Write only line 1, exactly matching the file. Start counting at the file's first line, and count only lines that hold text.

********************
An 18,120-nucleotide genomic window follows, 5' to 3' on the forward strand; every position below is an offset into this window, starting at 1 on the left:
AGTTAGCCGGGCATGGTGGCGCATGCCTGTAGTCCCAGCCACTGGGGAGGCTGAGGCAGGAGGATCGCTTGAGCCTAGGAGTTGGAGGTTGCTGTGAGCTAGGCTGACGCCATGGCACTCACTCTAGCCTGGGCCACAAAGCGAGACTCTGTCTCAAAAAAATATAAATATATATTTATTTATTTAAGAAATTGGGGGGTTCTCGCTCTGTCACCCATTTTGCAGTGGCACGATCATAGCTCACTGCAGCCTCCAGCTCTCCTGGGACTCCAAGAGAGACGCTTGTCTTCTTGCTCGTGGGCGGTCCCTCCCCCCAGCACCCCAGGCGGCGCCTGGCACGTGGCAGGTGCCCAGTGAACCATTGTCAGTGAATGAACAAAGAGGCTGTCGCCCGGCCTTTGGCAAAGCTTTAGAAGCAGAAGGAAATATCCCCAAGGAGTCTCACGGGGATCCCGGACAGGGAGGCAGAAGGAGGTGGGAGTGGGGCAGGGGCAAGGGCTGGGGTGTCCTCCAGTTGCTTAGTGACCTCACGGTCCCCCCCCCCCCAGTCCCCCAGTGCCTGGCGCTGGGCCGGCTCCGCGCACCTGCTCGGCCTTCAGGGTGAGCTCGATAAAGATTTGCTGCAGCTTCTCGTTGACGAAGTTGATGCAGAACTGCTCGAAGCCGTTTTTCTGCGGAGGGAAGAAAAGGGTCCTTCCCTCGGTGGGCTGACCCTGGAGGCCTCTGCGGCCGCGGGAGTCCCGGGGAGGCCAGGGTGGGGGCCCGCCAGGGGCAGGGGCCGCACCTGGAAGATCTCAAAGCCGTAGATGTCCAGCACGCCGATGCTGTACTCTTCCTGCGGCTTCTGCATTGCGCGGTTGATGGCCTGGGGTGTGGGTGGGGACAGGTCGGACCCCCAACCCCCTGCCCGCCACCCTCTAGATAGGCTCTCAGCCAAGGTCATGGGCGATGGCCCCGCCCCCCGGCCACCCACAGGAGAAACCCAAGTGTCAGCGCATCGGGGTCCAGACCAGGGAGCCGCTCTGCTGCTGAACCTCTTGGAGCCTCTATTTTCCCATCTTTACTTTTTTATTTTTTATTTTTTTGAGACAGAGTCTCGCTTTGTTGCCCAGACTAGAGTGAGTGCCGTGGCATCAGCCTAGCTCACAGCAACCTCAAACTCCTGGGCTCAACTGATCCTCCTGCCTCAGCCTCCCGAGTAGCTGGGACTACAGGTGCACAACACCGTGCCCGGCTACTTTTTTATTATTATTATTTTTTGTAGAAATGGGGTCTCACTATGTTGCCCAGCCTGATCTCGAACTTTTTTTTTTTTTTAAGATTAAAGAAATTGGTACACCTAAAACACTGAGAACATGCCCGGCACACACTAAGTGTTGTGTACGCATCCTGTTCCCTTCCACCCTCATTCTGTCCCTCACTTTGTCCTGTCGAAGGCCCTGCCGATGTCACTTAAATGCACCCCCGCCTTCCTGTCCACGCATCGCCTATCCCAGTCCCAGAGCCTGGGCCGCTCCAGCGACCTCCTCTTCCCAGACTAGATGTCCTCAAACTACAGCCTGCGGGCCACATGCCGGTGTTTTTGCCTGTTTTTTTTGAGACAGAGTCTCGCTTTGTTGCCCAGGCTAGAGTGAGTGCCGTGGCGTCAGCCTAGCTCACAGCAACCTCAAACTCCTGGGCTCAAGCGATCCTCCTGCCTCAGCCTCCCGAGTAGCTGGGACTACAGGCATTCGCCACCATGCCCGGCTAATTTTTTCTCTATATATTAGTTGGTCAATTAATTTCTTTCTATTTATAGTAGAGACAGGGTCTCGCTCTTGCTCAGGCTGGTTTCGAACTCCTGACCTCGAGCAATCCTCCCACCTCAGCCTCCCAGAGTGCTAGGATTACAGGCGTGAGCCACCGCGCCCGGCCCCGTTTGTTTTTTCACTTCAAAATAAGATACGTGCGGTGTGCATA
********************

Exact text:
An 18,120-nucleotide genomic window follows, 5' to 3' on the forward strand; every position below is an offset into this window, starting at 1 on the left: